In my review of the film Three Billboards Outside Ebbing, Missouri, I wanted to discuss one weakness and that was the role played by Peter Dinklage but I faced the quandary of how to describe him without being offensive. I was not sure if the word ‘dwarf’ was acceptable. I had read somewhere that the term ‘Little People’ was preferred by members of the community but it seemed a little awkward (to my ears at least) but I was not sure if it had become the exclusively preferred term.
I wrote my review using the label dwarf just once but later decided to look into this question and came across this helpful post by film critic Roger Ebert from 2005. Following his review of the film Death to Smoochy, actor Daniel Woodburn had written to him.
Dear Mr. Ebert,
I am an actor that you have reviewed neither favorably nor unfavorably in two different movies: one was “Death to Smoochy,” the other “Things You Can Tell Just By Looking At Her.” I have absolutely no objection to you trashing a film or lauding it. I do object to the use of the word “midgets” in your review of “Death to Smoochy.”
As a writer you are aware of the power of words. The use of the word midget is, for Little People, equated with any other hate word someone might use to describe a minority group. I simply ask you: if you were to see Little People children would you take away their humanity in the same way with the use of such a hate word? I can respect a yes answer but I cannot respect the person who answers yes.
Sincerely, Danny Woodburn
That started a correspondence between the two that Ebert later posted in its entirety. What becomes clear is that the m-word is highly offensive and should never be used, though there are some in the community who are trying to reclaim the word as a means of taking away its power to insult, like parallel attempts with the n-word. But there is no similar consensus on the label ‘dwarf’ and it has had its ups and downs.
Ebert’s post included an informative essay by Leonard Sawisch that traced the various ways that Little People have been described.
In the 1970’s, perhaps as a parallel with the civil rights movement and the women’s rights movement, some of the younger members of LPA [Little People of America] began using the term “dwarf” and “dwarf power” as a symbol of self and group pride. At first, the older little people (and their average sized families and friends) were horrified! They felt the midget/dwarf issue had been resolved and that “Little People” had won the day. To them, “dwarf” was as negative as “midget” seems to be today.
However, the intent of the people using the term was empowerment. The message was strength and unity. When the Dwarf Athletic Association of America was formed in the mid 1980’s, there was still quite a stir about the use of “that” word. But again, the intent was empowerment and pride; the opportunity for people like us to excel in athletic competition, to be America’s best at something. It was pretty hard to resist that kind of positive appeal. As a result, I can refer to us as the dwarf community today without raising too many eyebrows. I can also refer to us as the LPA community with a similar reaction.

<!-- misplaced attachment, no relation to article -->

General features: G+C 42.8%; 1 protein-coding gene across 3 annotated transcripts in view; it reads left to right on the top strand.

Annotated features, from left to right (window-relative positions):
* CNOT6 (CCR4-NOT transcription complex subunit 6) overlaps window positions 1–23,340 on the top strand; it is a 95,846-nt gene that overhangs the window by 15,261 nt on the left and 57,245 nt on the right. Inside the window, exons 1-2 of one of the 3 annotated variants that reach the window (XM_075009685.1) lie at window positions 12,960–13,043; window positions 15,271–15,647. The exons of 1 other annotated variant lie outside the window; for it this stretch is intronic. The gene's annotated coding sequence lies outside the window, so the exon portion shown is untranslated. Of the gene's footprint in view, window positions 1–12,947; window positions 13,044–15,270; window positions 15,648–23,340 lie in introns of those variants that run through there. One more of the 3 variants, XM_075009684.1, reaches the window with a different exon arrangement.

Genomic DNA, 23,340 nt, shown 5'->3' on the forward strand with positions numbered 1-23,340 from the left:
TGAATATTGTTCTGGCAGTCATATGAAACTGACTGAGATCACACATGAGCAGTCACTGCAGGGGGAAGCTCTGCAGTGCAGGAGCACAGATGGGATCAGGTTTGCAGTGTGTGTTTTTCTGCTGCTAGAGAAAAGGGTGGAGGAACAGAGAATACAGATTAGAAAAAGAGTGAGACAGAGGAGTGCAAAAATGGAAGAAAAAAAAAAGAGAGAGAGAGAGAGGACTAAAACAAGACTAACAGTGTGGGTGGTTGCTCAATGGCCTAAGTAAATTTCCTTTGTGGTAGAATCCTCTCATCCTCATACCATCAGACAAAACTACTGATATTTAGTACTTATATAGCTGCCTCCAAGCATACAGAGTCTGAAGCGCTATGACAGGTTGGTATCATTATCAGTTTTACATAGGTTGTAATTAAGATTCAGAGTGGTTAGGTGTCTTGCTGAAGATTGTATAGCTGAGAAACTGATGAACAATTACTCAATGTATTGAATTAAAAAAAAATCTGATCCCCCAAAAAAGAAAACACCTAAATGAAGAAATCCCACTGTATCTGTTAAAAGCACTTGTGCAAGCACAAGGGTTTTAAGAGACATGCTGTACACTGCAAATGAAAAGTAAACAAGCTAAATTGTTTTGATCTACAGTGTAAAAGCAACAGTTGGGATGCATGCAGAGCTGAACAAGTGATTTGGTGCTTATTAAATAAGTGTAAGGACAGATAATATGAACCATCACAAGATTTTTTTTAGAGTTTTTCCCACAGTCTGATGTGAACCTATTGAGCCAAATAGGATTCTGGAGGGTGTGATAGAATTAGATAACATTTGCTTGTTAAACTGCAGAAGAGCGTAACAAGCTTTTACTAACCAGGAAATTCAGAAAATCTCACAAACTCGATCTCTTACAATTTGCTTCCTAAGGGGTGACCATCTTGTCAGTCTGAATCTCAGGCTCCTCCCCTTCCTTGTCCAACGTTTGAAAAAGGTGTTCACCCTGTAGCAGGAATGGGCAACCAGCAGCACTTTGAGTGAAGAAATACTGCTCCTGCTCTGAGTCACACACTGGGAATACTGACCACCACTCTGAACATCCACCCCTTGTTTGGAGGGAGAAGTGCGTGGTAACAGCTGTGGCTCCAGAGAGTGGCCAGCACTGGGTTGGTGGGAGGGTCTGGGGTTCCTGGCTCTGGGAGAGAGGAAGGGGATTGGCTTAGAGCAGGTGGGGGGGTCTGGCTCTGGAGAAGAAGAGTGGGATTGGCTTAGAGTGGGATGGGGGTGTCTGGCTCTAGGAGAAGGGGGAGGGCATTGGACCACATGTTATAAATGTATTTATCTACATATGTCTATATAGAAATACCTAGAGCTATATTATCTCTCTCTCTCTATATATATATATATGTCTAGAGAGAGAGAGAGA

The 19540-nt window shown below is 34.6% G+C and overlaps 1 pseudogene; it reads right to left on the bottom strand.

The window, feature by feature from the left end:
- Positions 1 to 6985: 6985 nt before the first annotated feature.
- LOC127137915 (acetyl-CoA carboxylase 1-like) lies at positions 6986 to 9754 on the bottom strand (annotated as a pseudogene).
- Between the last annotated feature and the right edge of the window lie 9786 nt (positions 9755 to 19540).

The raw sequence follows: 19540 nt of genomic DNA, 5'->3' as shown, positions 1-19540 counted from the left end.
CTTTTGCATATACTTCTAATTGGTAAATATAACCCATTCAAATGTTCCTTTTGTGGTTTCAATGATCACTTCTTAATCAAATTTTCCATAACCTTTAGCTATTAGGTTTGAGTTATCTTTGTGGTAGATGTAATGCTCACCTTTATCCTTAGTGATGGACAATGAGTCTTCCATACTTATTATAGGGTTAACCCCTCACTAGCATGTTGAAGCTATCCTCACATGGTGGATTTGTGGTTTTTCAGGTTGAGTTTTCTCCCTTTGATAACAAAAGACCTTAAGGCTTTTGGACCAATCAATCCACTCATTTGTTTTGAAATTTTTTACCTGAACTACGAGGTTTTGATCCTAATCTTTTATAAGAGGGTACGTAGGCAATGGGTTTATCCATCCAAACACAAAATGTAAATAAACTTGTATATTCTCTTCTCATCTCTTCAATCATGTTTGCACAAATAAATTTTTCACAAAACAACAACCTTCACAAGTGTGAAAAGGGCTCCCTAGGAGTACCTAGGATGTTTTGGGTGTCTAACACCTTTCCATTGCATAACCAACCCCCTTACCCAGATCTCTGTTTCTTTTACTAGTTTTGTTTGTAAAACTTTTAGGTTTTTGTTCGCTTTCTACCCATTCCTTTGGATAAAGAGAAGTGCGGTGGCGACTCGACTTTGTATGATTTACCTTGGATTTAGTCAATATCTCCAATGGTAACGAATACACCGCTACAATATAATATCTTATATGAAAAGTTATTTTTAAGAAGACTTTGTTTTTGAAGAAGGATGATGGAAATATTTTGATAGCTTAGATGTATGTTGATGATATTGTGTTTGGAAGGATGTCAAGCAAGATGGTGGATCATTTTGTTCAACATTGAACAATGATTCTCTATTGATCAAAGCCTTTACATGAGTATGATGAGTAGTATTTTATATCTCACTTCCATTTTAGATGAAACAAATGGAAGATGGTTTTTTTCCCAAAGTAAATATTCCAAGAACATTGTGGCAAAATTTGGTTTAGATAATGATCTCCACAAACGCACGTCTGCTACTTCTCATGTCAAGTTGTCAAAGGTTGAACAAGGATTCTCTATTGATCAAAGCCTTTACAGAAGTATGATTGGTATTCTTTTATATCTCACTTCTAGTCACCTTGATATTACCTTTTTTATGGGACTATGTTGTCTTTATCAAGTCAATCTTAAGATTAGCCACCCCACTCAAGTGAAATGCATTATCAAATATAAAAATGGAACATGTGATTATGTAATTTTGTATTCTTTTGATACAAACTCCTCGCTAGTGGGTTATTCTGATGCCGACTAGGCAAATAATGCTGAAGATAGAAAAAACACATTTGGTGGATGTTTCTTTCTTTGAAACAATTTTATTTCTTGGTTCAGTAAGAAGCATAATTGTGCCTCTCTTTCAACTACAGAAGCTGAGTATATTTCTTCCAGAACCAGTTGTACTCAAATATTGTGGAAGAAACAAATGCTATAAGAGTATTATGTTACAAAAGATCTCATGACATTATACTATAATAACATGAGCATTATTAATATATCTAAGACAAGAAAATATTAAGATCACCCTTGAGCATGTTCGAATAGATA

I went to the website of the Little People of America to see if there had been any change in preferred usage since that 2005 blog post. They explicitly state that the m-word is seen by them as a derogatory slur. They recommend that because of its negative connotations, people avoid using it even in other contexts where it does not refer to people. The site does refer to dwarfism as a condition and promotes the World Dwarf Games, so that word seems to be acceptable.
One thing to note about the Ebert-Woodburn correspondence is how graciously Ebert responded when Woodburn criticized him. When told by Woodburn that the m-word was offensive, Ebert did not get defensive. He said that he had been unaware that it was so when he used it but after looking into the issue, he decided, “Well, I will retire the word “midget” right here and now. … Words that cause pain should be retired, although perhaps during the transitional period they can offer a certain homeopathic relief.”
In saying that “Words that cause pain should be retired”, Ebert expresses a simple truth that those who rail against ‘political correctness’ in speech do not seem to, or want to, understand
I found it hard to explicitly write the m-word in this post because it is derogatory, like the n-word, and people who are not members of the groups that these words are used against should never use it. I had no choice because it was said by others in the quotes and was necessary to make the post intelligible. Without it, many people may have been puzzled by what ‘m-word’ stood for because it is not referred to as commonly as the n-word. I will use the term ‘LPA community’ (or even ‘LP community’ to make it less parochial) in future and hope people will be as familiar with it as we are now with the term LGBT community and will know what I am talking about.